- By Catherine A. TraywickCatherine A. Traywick is a fellow at Foreign Policy.
Earlier this month, a 24-year-old American named Matthew Todd Miller tore up his tourist visa while attempting to enter North Korea and shouted that that he had gone to the country "after choosing it as a shelter" and "would seek asylum," according to the country’s state-run news agency, KCNA. He was subsequently arrested by a "relevant organ" of the country’s security services, which KCNA reports is investigating the case.
For now, very little is known about the man. According to the New York Times, Miller traveled to North Korea alone and, so far, no family members have contacted the travel agency that handled his trip. But if it turns out that he is a defector, he’ll join a colorful cast of expatriate Americans who have sought Pyongyang’s cold embrace.
Between 1962 and 1965, four American soldiers defected to North Korea in an attempt to escape their military responsibilities. James Dresnok, 21, Charles Jenkins, 24, Larry Abshier, 19, and Jerry Wayne Parrish, 19, did not know one another before they fled north, but once they arrived in the country, the authorities brought them together, forcing them to live in a house where they were under constant surveillance and subjected to "re-education," which involved memorizing the political philosophy and writings of Kim Il-sung, then the country’s paramount leader, as well as studying the Korean language.
Eventually, they were forced to play Western villains in North Korean propaganda films — notably the late 1970s picture Unsung Heroes, which is about a North Korean spy working in Seoul during the Korean War. At various points, North Korea assigned the men wives, many of whom turned out to be foreigners kidnapped as part of a DPRK intelligence campaign to recruit spies.
A 2006 documentary, Crossing the Line, revealed the stark reality of the men’s lives under North Korean rule. Produced with the permission of the state, the film largely profiles Dresnok, who still lives in Pyongang with his family — and seems to enjoy it. "I don’t have any intentions of leaving," Dresnok tells the filmmakers, "I don’t give a shit if you put a billion damn dollars of gold on the table."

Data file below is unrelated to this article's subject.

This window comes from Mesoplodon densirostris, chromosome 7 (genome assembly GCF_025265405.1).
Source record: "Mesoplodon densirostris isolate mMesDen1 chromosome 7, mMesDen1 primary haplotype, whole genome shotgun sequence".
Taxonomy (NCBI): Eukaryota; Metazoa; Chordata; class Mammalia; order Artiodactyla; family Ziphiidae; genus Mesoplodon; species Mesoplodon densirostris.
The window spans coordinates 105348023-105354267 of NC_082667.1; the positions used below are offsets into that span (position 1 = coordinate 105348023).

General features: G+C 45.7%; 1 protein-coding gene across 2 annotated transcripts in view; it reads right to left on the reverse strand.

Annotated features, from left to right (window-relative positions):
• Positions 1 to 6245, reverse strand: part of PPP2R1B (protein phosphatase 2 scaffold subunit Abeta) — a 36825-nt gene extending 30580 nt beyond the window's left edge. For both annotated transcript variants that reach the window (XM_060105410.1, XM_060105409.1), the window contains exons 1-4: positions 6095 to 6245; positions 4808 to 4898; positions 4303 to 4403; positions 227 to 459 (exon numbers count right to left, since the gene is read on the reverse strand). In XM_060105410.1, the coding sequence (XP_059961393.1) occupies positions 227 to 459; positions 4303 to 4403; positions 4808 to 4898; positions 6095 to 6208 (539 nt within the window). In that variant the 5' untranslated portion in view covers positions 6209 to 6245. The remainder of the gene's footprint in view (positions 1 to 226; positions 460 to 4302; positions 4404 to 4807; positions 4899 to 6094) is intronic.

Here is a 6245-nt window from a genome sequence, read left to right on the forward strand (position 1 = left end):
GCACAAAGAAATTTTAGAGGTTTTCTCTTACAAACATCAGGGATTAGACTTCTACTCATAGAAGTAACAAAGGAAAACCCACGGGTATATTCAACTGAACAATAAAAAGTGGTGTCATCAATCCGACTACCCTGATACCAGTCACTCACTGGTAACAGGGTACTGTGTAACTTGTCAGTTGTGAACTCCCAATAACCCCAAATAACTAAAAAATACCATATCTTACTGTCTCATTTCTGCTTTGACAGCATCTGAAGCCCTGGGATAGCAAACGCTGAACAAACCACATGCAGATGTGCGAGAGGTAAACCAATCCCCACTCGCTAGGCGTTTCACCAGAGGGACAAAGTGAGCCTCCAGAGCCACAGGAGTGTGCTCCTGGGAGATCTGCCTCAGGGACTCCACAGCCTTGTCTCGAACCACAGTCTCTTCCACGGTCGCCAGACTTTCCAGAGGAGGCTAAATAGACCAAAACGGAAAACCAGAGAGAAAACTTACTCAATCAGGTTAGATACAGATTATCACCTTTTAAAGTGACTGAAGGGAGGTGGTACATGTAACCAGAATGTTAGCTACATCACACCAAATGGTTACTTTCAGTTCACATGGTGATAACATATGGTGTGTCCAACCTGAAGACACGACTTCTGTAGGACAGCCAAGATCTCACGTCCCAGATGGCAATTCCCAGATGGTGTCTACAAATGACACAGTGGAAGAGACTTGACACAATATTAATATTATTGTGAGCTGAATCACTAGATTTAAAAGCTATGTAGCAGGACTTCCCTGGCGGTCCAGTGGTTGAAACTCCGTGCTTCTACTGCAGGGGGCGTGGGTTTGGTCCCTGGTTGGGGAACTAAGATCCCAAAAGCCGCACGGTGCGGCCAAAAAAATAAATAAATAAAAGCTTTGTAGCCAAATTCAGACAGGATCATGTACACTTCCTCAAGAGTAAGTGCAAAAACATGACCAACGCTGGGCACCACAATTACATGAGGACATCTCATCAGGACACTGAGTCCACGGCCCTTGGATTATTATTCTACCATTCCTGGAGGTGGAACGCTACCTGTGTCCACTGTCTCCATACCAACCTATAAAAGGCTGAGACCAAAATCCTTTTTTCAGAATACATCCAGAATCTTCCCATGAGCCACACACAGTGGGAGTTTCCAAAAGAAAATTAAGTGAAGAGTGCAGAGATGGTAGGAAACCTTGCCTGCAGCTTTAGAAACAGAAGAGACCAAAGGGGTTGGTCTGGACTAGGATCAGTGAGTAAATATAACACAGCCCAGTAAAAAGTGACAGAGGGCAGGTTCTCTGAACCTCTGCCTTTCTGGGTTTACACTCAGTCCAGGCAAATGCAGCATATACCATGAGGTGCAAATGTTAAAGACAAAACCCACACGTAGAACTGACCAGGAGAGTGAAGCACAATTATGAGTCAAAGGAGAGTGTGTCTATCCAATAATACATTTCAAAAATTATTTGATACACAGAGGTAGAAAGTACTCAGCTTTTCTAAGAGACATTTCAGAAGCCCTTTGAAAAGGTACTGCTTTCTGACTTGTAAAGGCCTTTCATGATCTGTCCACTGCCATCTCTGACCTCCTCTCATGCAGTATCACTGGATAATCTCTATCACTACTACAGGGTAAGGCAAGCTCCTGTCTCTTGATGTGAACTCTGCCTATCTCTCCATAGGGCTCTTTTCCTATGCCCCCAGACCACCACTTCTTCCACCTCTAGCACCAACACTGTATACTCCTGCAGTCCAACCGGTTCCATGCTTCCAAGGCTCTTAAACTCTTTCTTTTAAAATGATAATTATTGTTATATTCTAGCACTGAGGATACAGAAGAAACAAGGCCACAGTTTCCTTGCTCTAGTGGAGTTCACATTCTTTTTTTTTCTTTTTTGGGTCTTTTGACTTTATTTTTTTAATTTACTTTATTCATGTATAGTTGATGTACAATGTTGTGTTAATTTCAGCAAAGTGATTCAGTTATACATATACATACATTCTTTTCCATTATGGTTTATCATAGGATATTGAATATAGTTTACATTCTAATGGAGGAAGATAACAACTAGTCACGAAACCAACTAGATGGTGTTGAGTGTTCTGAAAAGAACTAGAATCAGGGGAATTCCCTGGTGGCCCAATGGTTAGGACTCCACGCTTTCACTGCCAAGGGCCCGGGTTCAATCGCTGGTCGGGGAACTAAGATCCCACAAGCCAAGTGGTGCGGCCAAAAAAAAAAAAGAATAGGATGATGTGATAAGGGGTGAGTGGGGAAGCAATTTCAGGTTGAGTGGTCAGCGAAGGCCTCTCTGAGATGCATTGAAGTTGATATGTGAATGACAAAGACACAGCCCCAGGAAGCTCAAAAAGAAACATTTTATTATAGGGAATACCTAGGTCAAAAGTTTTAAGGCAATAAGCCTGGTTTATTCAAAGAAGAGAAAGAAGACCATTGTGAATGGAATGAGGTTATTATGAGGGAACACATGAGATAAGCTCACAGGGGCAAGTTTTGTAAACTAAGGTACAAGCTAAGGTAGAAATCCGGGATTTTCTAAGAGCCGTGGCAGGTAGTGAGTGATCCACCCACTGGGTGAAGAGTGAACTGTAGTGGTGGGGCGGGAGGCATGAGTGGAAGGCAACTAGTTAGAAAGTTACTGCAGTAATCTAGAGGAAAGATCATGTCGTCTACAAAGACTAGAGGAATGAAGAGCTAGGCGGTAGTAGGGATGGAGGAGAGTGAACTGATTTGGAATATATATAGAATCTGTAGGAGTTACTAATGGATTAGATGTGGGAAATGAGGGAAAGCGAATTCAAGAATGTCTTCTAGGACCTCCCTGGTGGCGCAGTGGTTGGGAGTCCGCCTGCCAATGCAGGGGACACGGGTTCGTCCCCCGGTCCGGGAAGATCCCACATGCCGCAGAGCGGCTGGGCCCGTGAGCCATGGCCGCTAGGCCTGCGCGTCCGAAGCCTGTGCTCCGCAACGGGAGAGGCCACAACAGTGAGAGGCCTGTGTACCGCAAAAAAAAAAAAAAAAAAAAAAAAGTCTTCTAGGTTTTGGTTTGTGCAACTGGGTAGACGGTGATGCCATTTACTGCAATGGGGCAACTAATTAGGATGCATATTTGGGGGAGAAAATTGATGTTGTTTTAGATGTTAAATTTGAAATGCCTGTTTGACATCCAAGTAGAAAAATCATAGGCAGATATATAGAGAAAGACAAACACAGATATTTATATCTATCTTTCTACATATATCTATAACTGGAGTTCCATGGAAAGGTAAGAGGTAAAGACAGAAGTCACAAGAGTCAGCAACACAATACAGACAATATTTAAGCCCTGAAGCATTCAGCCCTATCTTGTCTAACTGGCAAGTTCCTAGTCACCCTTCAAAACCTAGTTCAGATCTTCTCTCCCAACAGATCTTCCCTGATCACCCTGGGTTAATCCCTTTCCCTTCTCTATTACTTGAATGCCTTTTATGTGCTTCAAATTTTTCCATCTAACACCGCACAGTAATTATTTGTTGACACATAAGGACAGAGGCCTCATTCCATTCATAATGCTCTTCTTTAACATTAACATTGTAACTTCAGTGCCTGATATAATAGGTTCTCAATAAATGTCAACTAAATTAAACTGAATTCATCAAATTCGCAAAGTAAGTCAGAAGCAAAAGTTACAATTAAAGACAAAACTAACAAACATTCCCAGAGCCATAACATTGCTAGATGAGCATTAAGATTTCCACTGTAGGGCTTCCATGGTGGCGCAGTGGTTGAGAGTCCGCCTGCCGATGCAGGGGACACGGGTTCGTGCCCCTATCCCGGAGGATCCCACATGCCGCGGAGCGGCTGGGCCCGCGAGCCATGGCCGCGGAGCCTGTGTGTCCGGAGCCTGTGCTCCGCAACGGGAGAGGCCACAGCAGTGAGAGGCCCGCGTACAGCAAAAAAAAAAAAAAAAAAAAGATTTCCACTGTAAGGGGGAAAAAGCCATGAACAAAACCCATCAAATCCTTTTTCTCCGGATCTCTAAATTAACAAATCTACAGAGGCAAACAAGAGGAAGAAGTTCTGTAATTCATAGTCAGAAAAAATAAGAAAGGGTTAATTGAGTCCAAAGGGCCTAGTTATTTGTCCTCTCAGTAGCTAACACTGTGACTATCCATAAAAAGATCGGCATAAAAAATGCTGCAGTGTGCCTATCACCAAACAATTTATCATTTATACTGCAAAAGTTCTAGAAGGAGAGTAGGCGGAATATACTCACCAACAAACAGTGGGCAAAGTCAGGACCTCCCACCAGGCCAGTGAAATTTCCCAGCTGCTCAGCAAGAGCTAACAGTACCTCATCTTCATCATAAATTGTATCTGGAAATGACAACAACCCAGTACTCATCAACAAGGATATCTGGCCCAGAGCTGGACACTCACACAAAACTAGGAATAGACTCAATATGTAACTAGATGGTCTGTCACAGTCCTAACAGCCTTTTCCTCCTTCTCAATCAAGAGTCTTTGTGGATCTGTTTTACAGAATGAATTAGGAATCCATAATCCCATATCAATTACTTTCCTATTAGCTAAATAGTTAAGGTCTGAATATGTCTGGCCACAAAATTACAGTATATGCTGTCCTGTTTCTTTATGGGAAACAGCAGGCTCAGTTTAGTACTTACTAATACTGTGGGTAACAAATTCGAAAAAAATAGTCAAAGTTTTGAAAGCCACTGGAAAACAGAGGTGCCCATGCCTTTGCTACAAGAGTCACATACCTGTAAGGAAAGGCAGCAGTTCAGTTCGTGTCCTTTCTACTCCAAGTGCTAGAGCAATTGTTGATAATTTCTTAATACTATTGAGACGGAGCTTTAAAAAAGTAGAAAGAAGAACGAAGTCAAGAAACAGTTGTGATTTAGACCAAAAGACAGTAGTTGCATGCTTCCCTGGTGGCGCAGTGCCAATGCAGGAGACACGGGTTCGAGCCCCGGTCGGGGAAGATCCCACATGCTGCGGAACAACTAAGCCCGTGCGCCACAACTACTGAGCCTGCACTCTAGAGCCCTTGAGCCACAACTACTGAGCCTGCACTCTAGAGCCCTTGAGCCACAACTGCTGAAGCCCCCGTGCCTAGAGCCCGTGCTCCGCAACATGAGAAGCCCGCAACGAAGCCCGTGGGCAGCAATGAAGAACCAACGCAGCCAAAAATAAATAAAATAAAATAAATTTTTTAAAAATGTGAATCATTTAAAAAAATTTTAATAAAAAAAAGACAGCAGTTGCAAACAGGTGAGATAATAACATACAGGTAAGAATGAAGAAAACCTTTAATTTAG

Dresnok has two sons from his late wife, a Romanian woman believed to have been kidnapped by DPRK agents, and one child from his second wife, who is reportedly the daughter of a North Korean woman and a Togolese diplomat. Dresnok paints a complicated but sentimental picture of contemporary North Korea. Here’s a preview from the documentary:
But Jenkins conjures a harsher version of life in North Korea — and a crueler portrait of Dresnok. Jenkins managed to leave North Korea in 2003 thanks to his wife, a Japanese abductee named Hitomi Soga who was curiously repatriated to Japan in 2002. Jenkins and their two daughters were allowed to follow her out of the country 18 months later. The couple’s story is laid out in Jenkins’s 2008 memoir, The Reluctant Communist. (Foreign Policy reviewed an earlier, Korean-language version of the book in 2006). In it, he writes of his defection: "I did not understand that the country I was seeking temporary refuge in was literally a giant, demented prison; once someone goes there, they almost never get out."
Jenkins later appeared on CBS’s 60 Minutes and challenged Dresnok’s cheery representation of North Korea. He said that when his North Korean minder wanted to punish him, he tied Jenkins’ hands behind his back and let Dresnok beat him, turning one American against another. "Dresnok is a man who likes to hurt someone," he said on television. "He feels good after he does it."
Here’s the segment:
Today, little is known about Abshier and Parrish, who both dies from health complications years ago, and never had the chance to tell their own stories.
Whether Miller has in fact joined the ranks of American defectors remains unknown, but he is not the sole American detained in North Korea. Kenneth Bae, a Korean-American tour operator, is currently in North Korean custody after being arrested in November 2012 and sentenced to 15 years of hard labor. In March, North Korea freed an Australian missionary it had detained for allegedly trying to spread Christianity in the isolated nation.
Uri Friedman is deputy managing editor at Foreign Policy. Before joining FP, he reported for the Christian Science Monitor, worked on corporate strategy for Atlantic Media, helped launch the Atlantic Wire, and covered international affairs for the site. A proud native of Philadelphia, Pennsylvania, he studied European history at the University of Pennsylvania and has lived in Barcelona, Spain and Geneva, Switzerland.| Passport |